On Appeal from the United States District Court for the Western District of Pennsylvania
(D.C. Civil Action No. 3-14-cv-00069)
District Judge: Honorable Kim R. Gibson
Submitted Pursuant to Third Circuit LAR 34.1(a)
July 6, 2015
Before: FUENTES, SHWARTZ and ROTH, Circuit Judges OPINION PER CURIAM
This disposition is not an opinion of the full Court and pursuant to I.O.P. 5.7 does not constitute binding precedent.
Pro se appellant Wilfredo Gonzalez-Lora appeals the District Court's orders (1) dismissing his "petition for review [of] a naturalization proceeding and request for a nunc pro tunc naturalization," and (2) denying his motion under Rule 59(e) of the Federal Rules of Civil Procedure. For the reasons detailed below, we will affirm the District Court's judgment.
Gonzalez-Lora entered the United States from the Dominican Republic in 1984 as a lawful permanent resident. In 1992, he filed an N-400 application to become a United States citizen. During his interview, the examiner noted that Gonzalez-Lora had indicated on his application that he had not registered with the Selective Service. The former Immigration and Naturalization Services (INS) continued Gonzalez-Lora's naturalization case to permit him to provide evidence of registration. The INS did not receive this evidence, despite twice writing to Gonzalez-Lora to remind him to submit it, and the agency ultimately dismissed the application for lack of prosecution.
In 1998, Gonzalez-Lora was convicted in the Eastern District of Virginia of conspiracy to distribute and possess with intent to distribute heroin and cocaine in violation of 21 U.S.C. §§ 841, 846, and sentenced to 292 months' imprisonment. See United States v. Lora, 26 F. App'x 149, 150 (4th Cir. 2001) (non-precedential). In 1999, the INS charged Gonzalez-Lora with being removable because he had been convicted of a controlled-substance violation, see 8 U.S.C. § 1227(a)(2)(B)(i), and an aggravated felony, see § 1227(a)(2)(A)(iii). An Immigration Judge found Gonzalez-Lora removable as charged, the Board of Immigration Appeals dismissed his appeal, and we denied his petition for review. See Gonzalez-Lora v. Att'y Gen., 314 F. App'x 447 (3d Cir. 2008). In support of his petition for review, Gonzalez-Lora alleged that he was a United States citizen; we rejected his argument, concluding that "submission of an incomplete naturalization application . . . and does not render Gonzalez-Lora a national." Id. at 450.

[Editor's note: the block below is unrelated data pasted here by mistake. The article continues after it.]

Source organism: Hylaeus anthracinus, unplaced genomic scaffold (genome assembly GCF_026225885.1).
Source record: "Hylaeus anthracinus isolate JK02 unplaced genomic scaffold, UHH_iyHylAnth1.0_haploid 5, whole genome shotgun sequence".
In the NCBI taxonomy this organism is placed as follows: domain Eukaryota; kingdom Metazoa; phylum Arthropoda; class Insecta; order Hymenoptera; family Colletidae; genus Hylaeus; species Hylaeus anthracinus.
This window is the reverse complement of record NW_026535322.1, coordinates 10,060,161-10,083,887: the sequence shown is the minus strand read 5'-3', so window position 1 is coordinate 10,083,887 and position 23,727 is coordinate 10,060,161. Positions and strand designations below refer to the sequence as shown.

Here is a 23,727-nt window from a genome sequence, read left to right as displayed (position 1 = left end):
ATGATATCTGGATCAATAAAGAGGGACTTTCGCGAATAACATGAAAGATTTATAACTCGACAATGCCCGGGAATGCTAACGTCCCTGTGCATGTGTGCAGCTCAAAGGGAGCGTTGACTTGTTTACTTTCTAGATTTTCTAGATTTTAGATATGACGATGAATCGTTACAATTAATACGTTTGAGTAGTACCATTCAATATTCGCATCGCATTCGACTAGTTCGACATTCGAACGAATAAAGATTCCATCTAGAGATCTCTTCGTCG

Gonzalez-Lora has challenged the final order of removal and the denial of his naturalization application on several fronts. At issue here is a petition for review that Gonzalez-Lora filed in the District Court pursuant to 8 U.S.C. §§ 1421(c) and 1447(b). He argued that the INS erred in denying his naturalization application because, contrary to the INS's conclusion, he did provide evidence that he had registered with the Selective Service. He also contended that the INS improperly failed to serve him with a copy of its order denying his application. Based on these alleged failings, he asked the District Court to order the INS to grant his naturalization application nunc pro tunc. The District Court (approving and adopting a Magistrate Judge's report and recommendation) dismissed Gonzalez-Lora's pleading, concluding that it was barred by principles of preclusion and without merit. Gonzalez-Lora asked the District Court to reconsider the order, the District Court denied his request, and Gonzalez-Lora then filed a timely notice of appeal to this Court.